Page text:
Pregnancy
 
Adequate levels of magnesium are related to decreased leg cramps during pregnancy. A magnesium deficiency is also a risk factor for gestational diabetes.
 
Recommended Dietary Allowances (RDA) for Magnesium:
 
Men 350 mg per day
Women 280 mg
Pregnancy 300 mg
Lactation 355 mg first 6 months; 340 mg next 6 months
 
You do NOT want to take megadoses of magnesium – more is not better in this case.  You just want enough to meet the RDA. If you feel your intake of magnesium from foods is low, taking a basic multivitamin is a simple way to ensure you meet your needs. Read the multivitamin label carefully because not all multivitamins include magnesium. Always check with your doctor before altering your medications or supplements.
 
Bottom Line:
 
Magnesium may not be an exciting mineral, but it is critical.  Ensure you are eating adequate sources of magnesium rich foods and/or consider a supplement to promote optimum health.
 

Tired of burning hard earned cash on fitness gadgets you don’t use? End the vicious "cycle" now! Get your FREE report: "Stop Wasting Money – Take Control of Your Health" at http://www.lisanelsonrd.com.

Posted in heart health, high blood pressure | Tagged: , , , , , | 1 Comment »

Reduce Heart Disease – How does CoQ10 work?

Posted by Lisa Nelson, RD, LN on April 1, 2009

The powerhouse of your cells is the mitochondria. The mitochondria convert the foods you eat into energy your body can use. The form of energy the body uses is called ATP. ATP is produced within the mitochondria by taking needed electrons from foods. CoQ10 is responsible for carrying the electrons back and forth between enzymes in the production of ATP.

If that was a little too much science for you, let me make it much simpler.

Without CoQ10 your cells can not produce energy for your body to function, including the heart muscle. The heart uses an enormous amount of energy to function and maintain blood circulation 24/7.

Numerous studies have shown patients with heart disease to have a CoQ10 deficiency. Individuals suffering from cardiomyopathy or heart failure appear to have the greatest deficiencies. Improvements have been seen when individuals suffering from cardiomyopathy or heart failure receive supplemental CoQ10. Benefits of supplementing CoQ10 are seen in individuals experiencing angina, coronary artery disease, post-operative heart surgery, and heart attack recovery.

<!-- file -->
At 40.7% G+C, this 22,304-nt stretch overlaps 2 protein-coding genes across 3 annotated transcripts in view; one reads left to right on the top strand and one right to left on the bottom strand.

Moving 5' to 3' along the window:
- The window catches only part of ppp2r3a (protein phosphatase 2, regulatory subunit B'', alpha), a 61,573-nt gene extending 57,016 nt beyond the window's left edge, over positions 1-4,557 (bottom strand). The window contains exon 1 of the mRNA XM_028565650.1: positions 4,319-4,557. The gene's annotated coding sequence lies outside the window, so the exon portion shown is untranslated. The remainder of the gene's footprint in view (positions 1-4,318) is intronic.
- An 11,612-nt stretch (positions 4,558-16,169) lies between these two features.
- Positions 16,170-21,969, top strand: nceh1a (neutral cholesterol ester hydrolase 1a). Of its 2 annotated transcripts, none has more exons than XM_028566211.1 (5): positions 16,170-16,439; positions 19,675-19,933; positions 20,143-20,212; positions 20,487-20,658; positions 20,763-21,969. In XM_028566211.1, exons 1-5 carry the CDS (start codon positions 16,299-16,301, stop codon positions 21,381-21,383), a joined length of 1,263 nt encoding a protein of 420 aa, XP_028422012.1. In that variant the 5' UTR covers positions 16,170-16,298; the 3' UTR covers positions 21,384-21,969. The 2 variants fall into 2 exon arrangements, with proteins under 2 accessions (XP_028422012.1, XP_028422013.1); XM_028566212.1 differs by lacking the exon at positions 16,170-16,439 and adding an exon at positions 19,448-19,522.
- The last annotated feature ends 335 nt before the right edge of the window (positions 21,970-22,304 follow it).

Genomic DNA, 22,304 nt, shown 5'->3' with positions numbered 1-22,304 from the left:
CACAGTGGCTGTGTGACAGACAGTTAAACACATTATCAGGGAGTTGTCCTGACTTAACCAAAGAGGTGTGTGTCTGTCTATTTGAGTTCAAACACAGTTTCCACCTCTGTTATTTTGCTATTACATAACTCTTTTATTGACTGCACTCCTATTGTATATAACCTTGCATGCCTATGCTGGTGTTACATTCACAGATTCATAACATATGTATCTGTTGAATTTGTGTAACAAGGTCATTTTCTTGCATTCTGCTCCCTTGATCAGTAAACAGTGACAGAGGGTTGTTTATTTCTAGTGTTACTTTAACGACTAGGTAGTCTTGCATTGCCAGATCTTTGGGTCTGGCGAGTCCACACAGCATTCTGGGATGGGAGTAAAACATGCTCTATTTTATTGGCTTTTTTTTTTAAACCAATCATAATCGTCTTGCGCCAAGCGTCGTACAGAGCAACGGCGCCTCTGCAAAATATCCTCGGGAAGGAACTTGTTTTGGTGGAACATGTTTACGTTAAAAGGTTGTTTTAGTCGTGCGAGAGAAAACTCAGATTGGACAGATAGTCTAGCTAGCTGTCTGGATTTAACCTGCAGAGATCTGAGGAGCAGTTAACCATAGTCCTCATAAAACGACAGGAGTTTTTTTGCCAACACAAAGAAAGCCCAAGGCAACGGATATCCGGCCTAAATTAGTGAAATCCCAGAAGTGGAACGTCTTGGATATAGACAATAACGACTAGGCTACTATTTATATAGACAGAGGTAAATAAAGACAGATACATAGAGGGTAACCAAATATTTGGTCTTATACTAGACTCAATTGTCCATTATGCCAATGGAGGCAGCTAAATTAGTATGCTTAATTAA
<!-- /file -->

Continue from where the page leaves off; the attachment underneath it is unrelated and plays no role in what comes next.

CoQ10 is especially beneficial if you have narrowed arteries and reduced blood flow to the heart. CoQ10 uses what little oxygen and nutrients the heart receives to increase production of ATP and boost the hearts energy levels.

The physician’s routinely using CoQ10 as part of their treatment plan for heart patients often refer to CoQ10 as “the miracle supplement” due to the drastic improvements to patient heart function.

All the best,
Lisa Nelson RD

Posted in heart health, high blood pressure, lower cholesterol | Tagged: , , , , , , , | 3 Comments »

Reduce Heart Disease – Have you heard of CoQ10?

Posted by Lisa Nelson, RD, LN on March 31, 2009

The benefits of Coenzyme Q10 (CoQ10) have been known since the 1970’s. Unfortunately, many doctors do not routinely recommend CoQ10 to their heart patients. Are you using this supplement?

CoQ10 is a fat-soluble vitamin and powerful antioxidant. CoQ10 not only fuels energy production, but it removes many free radicals from circulation. Free radicals lead to the oxidation of LDL and the subsequent chain of events that result in arterial plaque formation and narrowed arteries.

All the best,
Lisa Nelson RD
http://www.lisanelsonrd.com

Posted in heart health, high blood pressure, lower cholesterol | Tagged: , , , , , , | 4 Comments »